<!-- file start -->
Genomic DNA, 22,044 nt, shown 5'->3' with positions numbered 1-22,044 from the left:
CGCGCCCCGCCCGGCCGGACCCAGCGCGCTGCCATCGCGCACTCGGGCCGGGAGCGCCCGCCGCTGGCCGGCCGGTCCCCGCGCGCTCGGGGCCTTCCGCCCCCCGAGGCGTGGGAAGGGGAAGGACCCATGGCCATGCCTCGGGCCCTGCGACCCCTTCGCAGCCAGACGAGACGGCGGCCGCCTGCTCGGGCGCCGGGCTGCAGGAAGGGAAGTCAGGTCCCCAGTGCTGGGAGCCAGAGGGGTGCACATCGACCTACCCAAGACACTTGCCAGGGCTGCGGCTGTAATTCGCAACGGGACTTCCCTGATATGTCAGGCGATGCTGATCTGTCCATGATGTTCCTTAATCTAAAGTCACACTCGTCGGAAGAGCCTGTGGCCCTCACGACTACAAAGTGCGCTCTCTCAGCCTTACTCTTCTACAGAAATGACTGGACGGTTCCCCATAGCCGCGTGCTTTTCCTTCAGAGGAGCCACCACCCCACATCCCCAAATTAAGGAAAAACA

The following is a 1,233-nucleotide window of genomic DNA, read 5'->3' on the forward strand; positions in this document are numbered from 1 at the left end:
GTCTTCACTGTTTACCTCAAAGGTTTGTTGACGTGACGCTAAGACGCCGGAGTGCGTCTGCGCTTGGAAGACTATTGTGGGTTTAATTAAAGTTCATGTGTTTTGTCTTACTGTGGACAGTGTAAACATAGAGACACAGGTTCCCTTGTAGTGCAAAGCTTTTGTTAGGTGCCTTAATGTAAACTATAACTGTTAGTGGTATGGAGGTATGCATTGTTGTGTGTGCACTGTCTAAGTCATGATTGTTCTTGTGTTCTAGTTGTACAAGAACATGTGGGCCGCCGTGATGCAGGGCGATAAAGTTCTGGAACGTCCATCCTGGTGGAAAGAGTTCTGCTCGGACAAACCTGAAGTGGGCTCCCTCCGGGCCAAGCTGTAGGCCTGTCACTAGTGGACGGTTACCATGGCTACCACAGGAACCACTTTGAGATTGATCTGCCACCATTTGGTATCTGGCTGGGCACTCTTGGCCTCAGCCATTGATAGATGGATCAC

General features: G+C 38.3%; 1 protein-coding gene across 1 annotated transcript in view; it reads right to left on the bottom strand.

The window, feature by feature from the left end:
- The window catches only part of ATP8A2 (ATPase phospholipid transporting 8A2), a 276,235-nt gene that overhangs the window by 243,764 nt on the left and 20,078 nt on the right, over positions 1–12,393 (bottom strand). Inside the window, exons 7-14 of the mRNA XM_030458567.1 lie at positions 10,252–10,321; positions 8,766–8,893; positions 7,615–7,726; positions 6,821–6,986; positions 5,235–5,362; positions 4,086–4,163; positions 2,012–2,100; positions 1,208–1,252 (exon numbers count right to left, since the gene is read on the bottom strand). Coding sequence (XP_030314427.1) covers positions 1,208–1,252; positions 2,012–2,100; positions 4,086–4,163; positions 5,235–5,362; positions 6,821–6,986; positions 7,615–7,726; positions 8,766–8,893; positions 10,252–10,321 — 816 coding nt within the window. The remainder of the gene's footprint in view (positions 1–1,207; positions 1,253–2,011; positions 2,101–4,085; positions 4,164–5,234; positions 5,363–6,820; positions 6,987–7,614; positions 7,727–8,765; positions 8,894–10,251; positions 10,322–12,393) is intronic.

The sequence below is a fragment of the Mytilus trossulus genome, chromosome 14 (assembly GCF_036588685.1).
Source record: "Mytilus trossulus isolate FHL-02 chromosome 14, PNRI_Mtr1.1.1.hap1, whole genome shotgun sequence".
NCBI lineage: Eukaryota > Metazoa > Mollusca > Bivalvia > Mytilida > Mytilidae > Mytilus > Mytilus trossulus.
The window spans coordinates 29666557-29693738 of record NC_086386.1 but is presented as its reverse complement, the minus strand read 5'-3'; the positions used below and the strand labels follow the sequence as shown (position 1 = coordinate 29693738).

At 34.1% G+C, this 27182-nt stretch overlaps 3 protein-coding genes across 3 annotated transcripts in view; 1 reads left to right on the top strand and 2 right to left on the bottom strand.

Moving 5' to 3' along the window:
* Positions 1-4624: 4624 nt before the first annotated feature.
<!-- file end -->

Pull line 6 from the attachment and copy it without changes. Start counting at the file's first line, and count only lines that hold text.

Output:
The window, feature by feature from the left end: